‘He was very agile, wonderful movement, wonderful timing, and the best voice any of us ever heard.’
‘Was he sex on legs?’
‘I beg your pardon?’
‘Was he sex on legs?’
‘I suppose he was…I suppose he was.’
– An exchange between a radio interviewer and Debo
Even though she lived through the 1950s when Elvis burst onto the music scene, Debo did not become an avid fan until the evening of her life. Had she been a fan during his prime she surely would have been arrested for stalking – her claim, not mine! In her own words Debo described her introduction to the King in an interview for BBC Woman’s Hour: ‘I switched on the television one day for no reason and there he was and I suddenly realised I was in the presence of a genius. Never having really noticed him when he was on the go. I just thought this was the most brilliant performer I have ever seen and that’s what I still think. In my long life I’ve seen many performances of many people but there’s nothing comes up to him. Nothing.’
Debo soon advanced from a casual listener to an avid collector. Her collection contains many pieces of rare memorabilia (a plank of wood said to be from the fence at Graceland) to mass produced souvenirs (tattoo transfers and postcards). ‘One thing leads to another and it became a sort of joke…’ Debo said. She, too, could see the irony in owning such a vast collection containing street signs, car registration numbers, sketches, books, CD’s, slippers and a telephone which played Jailhouse Rock. ‘People are surprised, but some people are easily surprised, aren’t they?’
And speaking of her pilgrimage to Graceland, Debo said: ‘It’s really very moving because you feel it was his real home and he really loved it but of course the other fascinating side, to me – I love seeing round strange places -was that it was probably the last really early fifties interior which has been left intact. There is his amazing chairs and tables and the huge old televisions and the carpet on the ceilings as well as on the floor. It’s just extraordinary!’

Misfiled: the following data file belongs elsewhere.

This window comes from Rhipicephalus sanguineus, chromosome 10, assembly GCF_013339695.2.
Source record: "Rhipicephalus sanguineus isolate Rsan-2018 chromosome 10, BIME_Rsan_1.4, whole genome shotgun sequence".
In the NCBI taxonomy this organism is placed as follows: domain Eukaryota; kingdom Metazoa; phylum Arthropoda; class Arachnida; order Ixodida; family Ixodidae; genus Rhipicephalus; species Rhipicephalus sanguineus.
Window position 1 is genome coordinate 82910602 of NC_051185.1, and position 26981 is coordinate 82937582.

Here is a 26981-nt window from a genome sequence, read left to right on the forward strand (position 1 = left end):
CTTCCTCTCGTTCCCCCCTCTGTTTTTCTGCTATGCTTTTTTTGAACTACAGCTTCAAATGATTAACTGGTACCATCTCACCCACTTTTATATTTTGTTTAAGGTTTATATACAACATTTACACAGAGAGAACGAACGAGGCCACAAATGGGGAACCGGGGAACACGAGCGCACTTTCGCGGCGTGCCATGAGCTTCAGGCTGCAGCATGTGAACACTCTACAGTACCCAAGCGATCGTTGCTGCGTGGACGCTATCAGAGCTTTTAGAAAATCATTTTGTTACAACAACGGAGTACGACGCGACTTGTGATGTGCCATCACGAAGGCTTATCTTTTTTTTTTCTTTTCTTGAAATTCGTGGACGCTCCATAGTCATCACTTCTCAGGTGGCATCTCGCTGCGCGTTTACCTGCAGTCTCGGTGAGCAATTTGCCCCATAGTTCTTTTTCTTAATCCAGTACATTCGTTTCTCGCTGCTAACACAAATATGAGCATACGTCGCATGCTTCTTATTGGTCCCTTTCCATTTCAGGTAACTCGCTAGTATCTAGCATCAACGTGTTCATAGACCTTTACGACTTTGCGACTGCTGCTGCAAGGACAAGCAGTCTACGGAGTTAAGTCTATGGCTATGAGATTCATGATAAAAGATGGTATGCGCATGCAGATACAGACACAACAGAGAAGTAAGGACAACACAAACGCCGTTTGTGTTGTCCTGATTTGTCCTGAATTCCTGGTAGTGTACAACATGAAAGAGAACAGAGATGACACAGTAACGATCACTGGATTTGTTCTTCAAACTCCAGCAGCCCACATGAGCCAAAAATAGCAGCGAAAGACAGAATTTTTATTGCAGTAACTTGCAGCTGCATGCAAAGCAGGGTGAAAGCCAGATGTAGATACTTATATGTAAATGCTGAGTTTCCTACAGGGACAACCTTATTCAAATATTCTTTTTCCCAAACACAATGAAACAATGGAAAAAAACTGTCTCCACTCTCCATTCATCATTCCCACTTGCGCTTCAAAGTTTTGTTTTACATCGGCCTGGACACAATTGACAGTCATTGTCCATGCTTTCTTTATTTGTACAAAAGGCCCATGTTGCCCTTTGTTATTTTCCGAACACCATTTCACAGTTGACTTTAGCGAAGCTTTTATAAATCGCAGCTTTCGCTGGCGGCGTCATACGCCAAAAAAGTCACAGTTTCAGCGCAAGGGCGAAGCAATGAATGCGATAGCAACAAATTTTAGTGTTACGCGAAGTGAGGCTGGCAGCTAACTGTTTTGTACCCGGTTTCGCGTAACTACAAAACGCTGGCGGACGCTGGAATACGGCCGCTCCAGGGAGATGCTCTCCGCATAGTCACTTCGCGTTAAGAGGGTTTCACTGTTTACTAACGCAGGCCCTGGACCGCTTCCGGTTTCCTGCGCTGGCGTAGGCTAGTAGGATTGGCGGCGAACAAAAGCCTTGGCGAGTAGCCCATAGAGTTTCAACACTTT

Debo’s favourite trinkets from her collection are a few ‘roughly made museum pieces’, such as an Elvis themed cook book entitled Are You Hungry Tonight? Some of the recipes, mind you, were disgusting as Debo discovered; although a few of them, she thought, ‘might be’ delicious. ‘But it’s what he liked,’ she carefully added. ‘Fried peanut butter and banana…’ Other collectables included a pair of earrings made in Mexico from Coca-Cola bottle tops; ‘The trouble is, I can’t wear them because my ears aren’t pierced.’ And a black Elvis mug which says ‘Elvis Lives’, when hot water is added a picture of Elvis manifests. ‘So Elvis does live. He really does,’ she said. During the interview Debo searched her fireplace for some familiar Elvis photographs. ‘Oh, that’s my grandfather! That’s no good,’ she said as her eyes scanned the clutter. She spied a photograph of Elvis dancing with a teddy bear. Let’s not even mention the Elvis printed wallpaper in her lavatory . . .
Her husband, Andrew the Duke of Devonshire, was not an Elvis fan but he understood Debo’s infatuation with the king of rock ‘n roll. ‘He’s your hero!’ he caterwauled on the BBC programme Debutantes. ‘He’s your hero!’ he repeated just in case the enthusiasm was lost on Debo. I should add this was the result of an exchange between the Duke and Duchess on people who possess star quality (Debo nominated Lester Piggot, Rita Hayworth, Winston Churchill and the man himself, Elvis).
The greatest experience in Debo’s quest for Elvis was a touring concert which visited London. Elvis appeared onstage via hologram and was surrounded by his original band, ‘Some of them were grey . . . some of them were fat,’ Debo described the ageing musicians. ‘But the atmosphere was incredible.’ Despite her love for his music, Debo had admitted that she cannot sing any of his songs. ‘No of course not!’ she protested when pressed to do so by an interviewer, ‘can you imagine! It’s an awful idea, no no.’ Debo, however, admitted that she loved to retire to her drawing room in the evening to blast Elvis music on her CD player. ‘Banging away,’ as she referred to it.
Her Favourite song? Ain’t It Funny How Time Slips Away. It was symbolic, Debo thought, because he had become ‘such a travesty’ compared to what he was when young. ‘Very sad,’ she said.
You can read more about the Mitford girls and their love of fandom in my book The Mitford Girls’ Guide to Life.